Bette, I'm looking forward to the balance that having a home again will bring! We're scheduled to close this Friday.

Marissa, yes I can visualize what an m.lee chromosome print would look like! Great idea.

Dungeness Paddy Hamilton Studios said...

Sounds all good - Research is the tangent creator for all good artwork ..The more you know -The less you need to show... should take you to the essence of your enquiry.

I too worry about the Anti-malarial tablets I took everyday when a child in Africa - Who knows what makes how we are!

Alexiev said...

Good images...

Best wishes from Buenos Aires...

http://www.alexiev.com.ar
Alexiev Store

Anonymous said...

Hi Annie,
They also look like people, teeth, and Hebrew and/or some kind of script (the top left pair look similar to the Hebrew letter Aleph). In regards to gender: UA allows anyone into the restrooms of their choice depending on how they "gender-identify" and recently the City of Tucson celebrated/recognized international gender day or something like that. More importantly to me is that whomever uses the toilets/restrooms clean up after themselves :) Good luck with your move! -Nicole

Magic Cochin said...

Hi Annie,

I have tagged you for the Fantastic Four Meme, follow this link for the details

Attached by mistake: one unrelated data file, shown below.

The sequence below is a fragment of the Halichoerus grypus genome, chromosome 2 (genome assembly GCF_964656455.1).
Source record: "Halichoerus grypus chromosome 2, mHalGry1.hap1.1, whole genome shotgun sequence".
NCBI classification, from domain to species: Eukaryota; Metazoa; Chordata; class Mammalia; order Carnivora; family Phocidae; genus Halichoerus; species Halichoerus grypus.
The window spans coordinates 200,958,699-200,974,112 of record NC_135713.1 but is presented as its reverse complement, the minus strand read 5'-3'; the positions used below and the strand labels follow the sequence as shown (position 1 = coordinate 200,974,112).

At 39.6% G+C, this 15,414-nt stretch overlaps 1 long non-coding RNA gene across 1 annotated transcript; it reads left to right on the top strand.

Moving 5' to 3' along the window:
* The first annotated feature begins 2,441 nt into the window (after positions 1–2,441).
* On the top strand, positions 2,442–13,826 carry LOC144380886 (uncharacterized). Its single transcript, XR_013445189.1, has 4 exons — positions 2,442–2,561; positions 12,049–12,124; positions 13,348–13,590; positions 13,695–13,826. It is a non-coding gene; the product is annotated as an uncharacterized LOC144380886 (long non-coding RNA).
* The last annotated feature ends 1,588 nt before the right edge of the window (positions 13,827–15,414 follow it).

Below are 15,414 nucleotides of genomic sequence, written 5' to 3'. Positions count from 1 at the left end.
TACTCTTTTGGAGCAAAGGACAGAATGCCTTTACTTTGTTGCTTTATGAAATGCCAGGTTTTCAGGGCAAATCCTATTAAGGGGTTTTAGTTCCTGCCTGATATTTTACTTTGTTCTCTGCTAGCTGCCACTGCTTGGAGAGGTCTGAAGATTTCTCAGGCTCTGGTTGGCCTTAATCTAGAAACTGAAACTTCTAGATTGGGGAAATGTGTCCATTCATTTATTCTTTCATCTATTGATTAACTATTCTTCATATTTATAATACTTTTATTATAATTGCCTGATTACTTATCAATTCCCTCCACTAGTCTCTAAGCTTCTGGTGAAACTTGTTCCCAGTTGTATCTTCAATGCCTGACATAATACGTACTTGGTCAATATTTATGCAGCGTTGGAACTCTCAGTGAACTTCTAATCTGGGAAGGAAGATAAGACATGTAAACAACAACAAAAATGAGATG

http://purplepoddedpeas.blogspot.com/2007/08/meme-fantastic-four.html

(you can ignore my request or join in - it's a free world!)
Celia

KJ said...

Your mother's theory piqued my curiosity... I also took DES when I threated to lose my second pregnancy, my only daughter. She is not gay but is resigned to never marrying. Though bright and attractive, just never seemed interested enough to develop a serious personal relationship with anyone, male or female. She has two adopted daughters, a fine career and a very full life. I hadn't thought that the DES might have contributed but I wouldn't be surprised.

kate said...

When I first saw this, I thought 'alphabet soup' ... this was an interesting post. I don't know much about the effects of DES, so I was interesting in reading what you had to say.

I have a hunch that few people in the place where I live would even know what the word, transgender, meant. Maybe that's not so bad because I think I'd find the discussions about bathroom signs a bit much.

Annie B said...

Thanks for all the comments. I've moved and don't have internet access yet, so it's hard for me to get to the blog this week. No Fantastic Four for me, but thank you Celia :)

KJ, interesting to hear about your daughter. I read an article once that said that DES daughters had some brain functions that were more like males. Can't remember what those functions were... good at math and science or something like that. I'm very hesitant to take drugs of any kind given my DES experience. It's clear to me that "they" don't know the long-term consequences of many of the things they put on the market.

Meg Wolff said...

Hello.

I like your site and woodblock prints. I noticed you are from Mass., and then North Hampton. I LOVE North Hampton. Sounds like you grew up in an interesting family.

Best wishes,
Meg